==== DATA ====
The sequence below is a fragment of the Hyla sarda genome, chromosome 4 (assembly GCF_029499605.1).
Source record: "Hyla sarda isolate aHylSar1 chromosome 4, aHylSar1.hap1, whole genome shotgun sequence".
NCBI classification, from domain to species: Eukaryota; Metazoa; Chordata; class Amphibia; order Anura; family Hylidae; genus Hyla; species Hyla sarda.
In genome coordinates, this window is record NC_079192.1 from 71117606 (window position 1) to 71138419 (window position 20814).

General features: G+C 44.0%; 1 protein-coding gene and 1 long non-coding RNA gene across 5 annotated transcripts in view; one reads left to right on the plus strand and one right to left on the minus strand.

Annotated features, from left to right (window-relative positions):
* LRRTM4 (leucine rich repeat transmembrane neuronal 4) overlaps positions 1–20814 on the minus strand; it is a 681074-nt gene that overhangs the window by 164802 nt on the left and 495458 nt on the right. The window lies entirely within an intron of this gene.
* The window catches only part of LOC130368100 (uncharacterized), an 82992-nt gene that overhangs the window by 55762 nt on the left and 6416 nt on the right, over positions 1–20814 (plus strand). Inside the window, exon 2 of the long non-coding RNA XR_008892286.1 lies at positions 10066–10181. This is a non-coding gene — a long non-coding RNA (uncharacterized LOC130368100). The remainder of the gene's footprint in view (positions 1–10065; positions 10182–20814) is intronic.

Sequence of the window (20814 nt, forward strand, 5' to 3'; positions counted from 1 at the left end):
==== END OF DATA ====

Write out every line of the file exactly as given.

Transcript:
The sequence below is a fragment of the Hyla sarda genome, chromosome 4 (assembly GCF_029499605.1).
Source record: "Hyla sarda isolate aHylSar1 chromosome 4, aHylSar1.hap1, whole genome shotgun sequence".
NCBI classification, from domain to species: Eukaryota; Metazoa; Chordata; class Amphibia; order Anura; family Hylidae; genus Hyla; species Hyla sarda.
In genome coordinates, this window is record NC_079192.1 from 71117606 (window position 1) to 71138419 (window position 20814).

General features: G+C 44.0%; 1 protein-coding gene and 1 long non-coding RNA gene across 5 annotated transcripts in view; one reads left to right on the plus strand and one right to left on the minus strand.

Annotated features, from left to right (window-relative positions):
* LRRTM4 (leucine rich repeat transmembrane neuronal 4) overlaps positions 1–20814 on the minus strand; it is a 681074-nt gene that overhangs the window by 164802 nt on the left and 495458 nt on the right. The window lies entirely within an intron of this gene.
* The window catches only part of LOC130368100 (uncharacterized), an 82992-nt gene that overhangs the window by 55762 nt on the left and 6416 nt on the right, over positions 1–20814 (plus strand). Inside the window, exon 2 of the long non-coding RNA XR_008892286.1 lies at positions 10066–10181. This is a non-coding gene — a long non-coding RNA (uncharacterized LOC130368100). The remainder of the gene's footprint in view (positions 1–10065; positions 10182–20814) is intronic.

Sequence of the window (20814 nt, forward strand, 5' to 3'; positions counted from 1 at the left end):